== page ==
It also helped that, unlike COVID-19, mpox is relatively difficult to spread. Most cases appeared to be spreading via sex, though other forms of close contact could also transmit it. That means that for most people, the risk of encountering the virus remained low.
Very little is known about whether people who have had monkeypox could face any long-term consequences. A small number of patients have developed eye problems, including vision loss, so doctors are advising people who have the virus not to wear contacts or touch their eyes until their rash has cleared up.
There isn’t much data on how long immunity lasts after vaccination or infection, though scientists think that people will be protected for at least a few years, Jacbosen said.
Of course, that doesn’t rule out the possibility that mpox could be reintroduced in unexpected ways, as it was in 2003 when pet prairie dogs that had been housed with imported animals spread the virus to their new owners in several Midwestern states, she said.
While some people have gotten mpox after being vaccinated, they generally reported less-severe symptoms, with lower odds of fever, muscle pain and a rash outside the genital area. They were also less likely to be hospitalized, according to the CDC.
Vaccines and immunity
So far, there doesn’t appear to be any difference in protection between those who received a smaller dose into the skin and those who got the vaccine the traditional way, though it’s possible that one group could see less durable protection, according to STAT News.
Early in the outbreak, the supply of vaccines was extremely limited, and slots at clinics filled almost immediately. By October, however, demand was dropping and supply was increasing enough that the state expanded the criteria for who could get the shots.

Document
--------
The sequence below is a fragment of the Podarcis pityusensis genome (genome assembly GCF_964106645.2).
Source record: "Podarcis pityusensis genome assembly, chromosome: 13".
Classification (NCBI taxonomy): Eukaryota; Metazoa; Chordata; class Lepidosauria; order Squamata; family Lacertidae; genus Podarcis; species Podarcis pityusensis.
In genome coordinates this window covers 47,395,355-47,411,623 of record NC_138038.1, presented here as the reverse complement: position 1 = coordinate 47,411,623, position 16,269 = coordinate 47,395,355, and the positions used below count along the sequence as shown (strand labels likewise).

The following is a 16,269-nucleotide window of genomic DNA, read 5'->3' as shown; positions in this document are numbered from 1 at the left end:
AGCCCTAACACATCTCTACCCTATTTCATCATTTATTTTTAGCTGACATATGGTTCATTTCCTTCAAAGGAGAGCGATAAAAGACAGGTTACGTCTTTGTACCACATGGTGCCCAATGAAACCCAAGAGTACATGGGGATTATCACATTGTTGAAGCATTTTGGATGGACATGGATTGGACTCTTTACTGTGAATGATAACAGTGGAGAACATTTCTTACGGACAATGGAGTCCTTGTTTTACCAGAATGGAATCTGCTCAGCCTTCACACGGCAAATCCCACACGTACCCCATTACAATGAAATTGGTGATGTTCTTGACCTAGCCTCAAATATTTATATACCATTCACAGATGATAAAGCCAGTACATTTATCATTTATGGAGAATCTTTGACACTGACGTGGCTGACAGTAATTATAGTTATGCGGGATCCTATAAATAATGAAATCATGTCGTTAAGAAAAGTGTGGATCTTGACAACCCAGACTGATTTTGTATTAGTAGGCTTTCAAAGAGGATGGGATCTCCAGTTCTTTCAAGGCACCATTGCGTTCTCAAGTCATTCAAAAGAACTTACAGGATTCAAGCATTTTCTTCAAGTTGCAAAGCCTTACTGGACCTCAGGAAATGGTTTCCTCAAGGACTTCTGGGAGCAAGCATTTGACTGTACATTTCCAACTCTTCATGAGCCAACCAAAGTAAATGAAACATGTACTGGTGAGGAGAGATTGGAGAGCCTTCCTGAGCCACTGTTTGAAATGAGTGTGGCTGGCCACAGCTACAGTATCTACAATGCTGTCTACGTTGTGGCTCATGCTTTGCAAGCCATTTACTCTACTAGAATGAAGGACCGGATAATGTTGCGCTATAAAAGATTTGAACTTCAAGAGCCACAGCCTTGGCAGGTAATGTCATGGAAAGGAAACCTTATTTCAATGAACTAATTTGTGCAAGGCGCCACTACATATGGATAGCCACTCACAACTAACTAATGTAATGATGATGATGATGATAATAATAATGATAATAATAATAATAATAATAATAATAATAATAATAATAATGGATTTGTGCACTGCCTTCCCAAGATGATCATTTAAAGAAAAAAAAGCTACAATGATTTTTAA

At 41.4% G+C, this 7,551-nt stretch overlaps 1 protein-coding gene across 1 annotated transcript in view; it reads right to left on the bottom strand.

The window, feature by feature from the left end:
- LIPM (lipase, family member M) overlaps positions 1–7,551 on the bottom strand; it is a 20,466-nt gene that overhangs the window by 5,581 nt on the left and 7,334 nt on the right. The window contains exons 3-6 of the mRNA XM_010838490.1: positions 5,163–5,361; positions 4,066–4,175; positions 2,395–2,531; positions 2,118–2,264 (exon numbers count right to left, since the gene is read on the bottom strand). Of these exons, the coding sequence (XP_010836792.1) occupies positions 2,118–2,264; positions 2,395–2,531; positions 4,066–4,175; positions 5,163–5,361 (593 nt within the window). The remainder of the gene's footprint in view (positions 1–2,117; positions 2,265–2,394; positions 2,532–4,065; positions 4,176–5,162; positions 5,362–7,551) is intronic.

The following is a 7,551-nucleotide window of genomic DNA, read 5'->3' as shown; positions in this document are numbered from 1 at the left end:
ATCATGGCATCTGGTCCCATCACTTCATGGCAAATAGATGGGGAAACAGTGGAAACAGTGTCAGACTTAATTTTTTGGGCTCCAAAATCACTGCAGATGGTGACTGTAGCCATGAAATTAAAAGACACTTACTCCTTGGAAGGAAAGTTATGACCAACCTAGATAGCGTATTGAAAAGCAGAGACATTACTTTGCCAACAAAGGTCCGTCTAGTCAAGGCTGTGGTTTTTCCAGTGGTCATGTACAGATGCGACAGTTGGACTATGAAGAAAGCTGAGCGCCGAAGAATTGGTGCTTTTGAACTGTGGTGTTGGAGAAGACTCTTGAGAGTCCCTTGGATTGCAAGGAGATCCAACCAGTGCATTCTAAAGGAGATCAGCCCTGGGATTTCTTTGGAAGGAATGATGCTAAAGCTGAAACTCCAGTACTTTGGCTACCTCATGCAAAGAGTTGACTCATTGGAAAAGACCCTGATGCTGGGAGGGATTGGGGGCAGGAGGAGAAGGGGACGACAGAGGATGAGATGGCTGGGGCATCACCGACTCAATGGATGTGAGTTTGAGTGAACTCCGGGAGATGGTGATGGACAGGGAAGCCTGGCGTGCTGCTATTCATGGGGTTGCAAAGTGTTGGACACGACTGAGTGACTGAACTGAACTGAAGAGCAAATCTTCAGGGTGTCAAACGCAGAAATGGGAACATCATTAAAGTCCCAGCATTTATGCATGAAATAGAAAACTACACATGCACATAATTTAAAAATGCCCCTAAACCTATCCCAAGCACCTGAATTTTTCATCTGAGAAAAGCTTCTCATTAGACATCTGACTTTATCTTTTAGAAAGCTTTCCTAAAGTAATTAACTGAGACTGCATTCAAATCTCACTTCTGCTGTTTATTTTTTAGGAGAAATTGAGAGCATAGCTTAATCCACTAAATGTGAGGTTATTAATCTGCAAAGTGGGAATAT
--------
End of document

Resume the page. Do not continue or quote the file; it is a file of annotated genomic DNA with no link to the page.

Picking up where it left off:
Now, anyone can get vaccinated if they or their sexual partners: had close contact with someone who has monkeypox; have multiple partners, or anonymous partners; had close physical contact in a venue where people have sex; were diagnosed with gonorrhea or syphilis in the past six months; have HIV; use medication to prevent HIV; or engage in sex for money, shelter or other benefits.
The state health department will send out reminders to people who haven’t gotten their second shot and has plans for an ad campaign later this winter on social media and dating sites to encourage vaccination, Herlihy said.
“Our priority is to make sure the people at increased risk are protected,” she said.
Right now, mpox isn’t as big a threat in the United States as COVID-19 or vaccine-preventable diseases like measles and pertussis, which are poised to resurge because many children haven’t gotten their shots over the last three years, Jacobsen said. Of course, it’s a different story in countries where the virus regularly circulates, which need sustained money and scientific attention to study it, she said.
“Within the community that had the highest risk profile, there is a high level of immunity,” she said.